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Middle Collateral Artery
Cardiovascular System

Middle Collateral Artery

Arteria collateralis media

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Quick Facts

Origin: Deep brachial artery.

Course: Distally, posterior to the shaft of the humerus.

Branches: No named branches.

Supplied Structures: Anconeus, elbow joint, and cutaneous supply to the lateral aspect of the arm.

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Origin

The terminal branches of the deep brachial artery are the larger middle collateral artery and the smaller radial collateral artery.

Course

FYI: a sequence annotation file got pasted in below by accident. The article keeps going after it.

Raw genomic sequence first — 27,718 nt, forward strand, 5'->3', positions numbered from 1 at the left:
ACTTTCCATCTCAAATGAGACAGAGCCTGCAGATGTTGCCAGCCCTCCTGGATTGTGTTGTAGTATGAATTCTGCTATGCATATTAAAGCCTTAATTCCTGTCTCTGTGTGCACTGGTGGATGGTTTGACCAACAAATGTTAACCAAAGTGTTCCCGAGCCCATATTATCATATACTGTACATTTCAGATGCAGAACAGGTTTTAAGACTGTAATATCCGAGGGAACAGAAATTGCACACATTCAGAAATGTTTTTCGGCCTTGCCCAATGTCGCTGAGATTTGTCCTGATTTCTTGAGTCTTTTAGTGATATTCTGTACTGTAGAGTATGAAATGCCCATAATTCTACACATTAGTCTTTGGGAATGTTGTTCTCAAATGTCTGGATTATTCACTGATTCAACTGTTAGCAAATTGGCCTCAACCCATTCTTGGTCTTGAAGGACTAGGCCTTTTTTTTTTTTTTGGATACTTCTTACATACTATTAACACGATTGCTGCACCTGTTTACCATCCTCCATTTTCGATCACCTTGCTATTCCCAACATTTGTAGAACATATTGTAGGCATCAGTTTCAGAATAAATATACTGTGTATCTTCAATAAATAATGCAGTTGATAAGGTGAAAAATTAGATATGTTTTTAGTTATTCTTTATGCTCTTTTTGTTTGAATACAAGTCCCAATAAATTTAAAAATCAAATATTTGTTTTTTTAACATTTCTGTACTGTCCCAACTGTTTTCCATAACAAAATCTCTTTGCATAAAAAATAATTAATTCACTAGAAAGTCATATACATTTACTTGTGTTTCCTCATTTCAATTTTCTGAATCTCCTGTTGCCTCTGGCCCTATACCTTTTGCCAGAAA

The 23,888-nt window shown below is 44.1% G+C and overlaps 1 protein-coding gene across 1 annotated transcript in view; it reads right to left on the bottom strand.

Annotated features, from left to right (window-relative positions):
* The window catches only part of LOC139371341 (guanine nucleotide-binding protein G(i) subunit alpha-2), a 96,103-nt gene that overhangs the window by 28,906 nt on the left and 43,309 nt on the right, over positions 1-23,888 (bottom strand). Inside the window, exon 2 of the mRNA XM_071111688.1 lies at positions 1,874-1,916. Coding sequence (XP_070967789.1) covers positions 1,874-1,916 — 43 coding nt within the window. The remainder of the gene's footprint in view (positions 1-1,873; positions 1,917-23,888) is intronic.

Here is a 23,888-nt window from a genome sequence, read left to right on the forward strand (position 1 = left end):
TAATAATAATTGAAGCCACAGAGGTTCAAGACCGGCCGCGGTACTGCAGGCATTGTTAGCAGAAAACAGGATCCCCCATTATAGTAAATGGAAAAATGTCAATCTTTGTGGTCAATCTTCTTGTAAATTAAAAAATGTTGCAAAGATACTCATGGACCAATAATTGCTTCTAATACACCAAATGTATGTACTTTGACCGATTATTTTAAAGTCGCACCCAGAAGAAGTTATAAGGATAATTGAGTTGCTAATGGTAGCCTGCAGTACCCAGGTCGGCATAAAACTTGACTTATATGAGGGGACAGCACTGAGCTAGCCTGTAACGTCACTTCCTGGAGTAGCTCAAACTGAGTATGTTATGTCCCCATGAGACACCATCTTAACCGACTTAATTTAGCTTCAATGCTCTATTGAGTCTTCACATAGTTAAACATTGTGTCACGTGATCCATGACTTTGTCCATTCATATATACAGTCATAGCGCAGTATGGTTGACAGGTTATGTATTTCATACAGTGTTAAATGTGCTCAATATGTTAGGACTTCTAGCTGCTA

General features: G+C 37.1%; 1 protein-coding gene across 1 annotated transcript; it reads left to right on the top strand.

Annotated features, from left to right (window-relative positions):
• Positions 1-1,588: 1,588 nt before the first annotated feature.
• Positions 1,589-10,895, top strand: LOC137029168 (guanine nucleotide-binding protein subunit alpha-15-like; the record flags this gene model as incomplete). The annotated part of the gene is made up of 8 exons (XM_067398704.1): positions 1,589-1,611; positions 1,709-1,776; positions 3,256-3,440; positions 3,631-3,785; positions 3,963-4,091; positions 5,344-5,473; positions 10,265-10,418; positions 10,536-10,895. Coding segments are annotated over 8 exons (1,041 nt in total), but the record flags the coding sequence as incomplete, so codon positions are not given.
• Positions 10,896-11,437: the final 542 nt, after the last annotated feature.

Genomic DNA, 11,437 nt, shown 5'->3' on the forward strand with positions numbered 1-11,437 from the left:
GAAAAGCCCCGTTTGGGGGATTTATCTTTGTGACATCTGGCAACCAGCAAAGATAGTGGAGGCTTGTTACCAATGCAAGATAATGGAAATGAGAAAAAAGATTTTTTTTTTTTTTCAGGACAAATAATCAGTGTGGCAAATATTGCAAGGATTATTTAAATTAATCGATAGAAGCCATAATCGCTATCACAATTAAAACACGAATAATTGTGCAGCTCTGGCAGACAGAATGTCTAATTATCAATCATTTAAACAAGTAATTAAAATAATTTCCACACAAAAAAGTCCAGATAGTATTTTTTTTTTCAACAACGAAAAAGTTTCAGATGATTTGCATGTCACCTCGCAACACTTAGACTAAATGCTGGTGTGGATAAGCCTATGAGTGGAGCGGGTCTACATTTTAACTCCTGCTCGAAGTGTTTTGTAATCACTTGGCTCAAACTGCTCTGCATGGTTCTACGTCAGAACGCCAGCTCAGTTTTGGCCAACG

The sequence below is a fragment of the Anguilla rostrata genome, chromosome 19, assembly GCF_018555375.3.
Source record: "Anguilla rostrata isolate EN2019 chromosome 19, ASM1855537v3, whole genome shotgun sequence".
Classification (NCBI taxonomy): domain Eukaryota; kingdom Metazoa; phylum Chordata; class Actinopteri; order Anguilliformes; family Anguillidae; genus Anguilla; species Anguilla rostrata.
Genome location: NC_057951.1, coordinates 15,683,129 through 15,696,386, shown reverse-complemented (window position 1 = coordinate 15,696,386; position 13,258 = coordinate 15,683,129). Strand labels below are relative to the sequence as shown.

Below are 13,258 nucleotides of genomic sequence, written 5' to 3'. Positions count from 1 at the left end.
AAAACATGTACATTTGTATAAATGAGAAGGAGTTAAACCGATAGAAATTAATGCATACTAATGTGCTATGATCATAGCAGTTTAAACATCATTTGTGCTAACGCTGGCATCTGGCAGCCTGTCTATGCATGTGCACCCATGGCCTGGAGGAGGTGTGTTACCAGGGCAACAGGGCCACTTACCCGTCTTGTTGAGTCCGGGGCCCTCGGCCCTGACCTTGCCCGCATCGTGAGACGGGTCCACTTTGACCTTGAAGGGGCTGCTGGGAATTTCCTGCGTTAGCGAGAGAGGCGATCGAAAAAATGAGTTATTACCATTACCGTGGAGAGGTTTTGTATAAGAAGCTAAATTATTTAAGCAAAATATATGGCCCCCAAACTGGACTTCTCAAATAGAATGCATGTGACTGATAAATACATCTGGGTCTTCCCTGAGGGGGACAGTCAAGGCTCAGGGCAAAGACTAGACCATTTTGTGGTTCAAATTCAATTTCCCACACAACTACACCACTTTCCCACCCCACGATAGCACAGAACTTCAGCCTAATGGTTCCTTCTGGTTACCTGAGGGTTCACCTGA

The middle collateral artery courses distally, superficial to the lateral head of the triceps brachii muscle. It is initially accompanied by the radial nerve. It lies deep to the brachialis muscle, then the brachioradialis muscle. Posterior to the lateral epicondyle of the humerus, it anastomoses with the interosseous recurrent artery.

Branches

Distally, the middle collateral artery gives a muscular branch to the anconeus and forms an anastomosis with the interosseous recurrent artery.

Supplied Structures

The middle collateral artery supplies the anconeus and contributes to the anastomotic network that supplies the elbow joint. It gives cutaneous supply to the lateral aspect of the arm.

Learn more about this topic from other Elsevier products

Artery

ScienceDirect image

When the artery is occluded blood is forced through the collateral vessels, drastically increasing fluid shear stress and triggering an inflammatory response which drives vessel remodeling.

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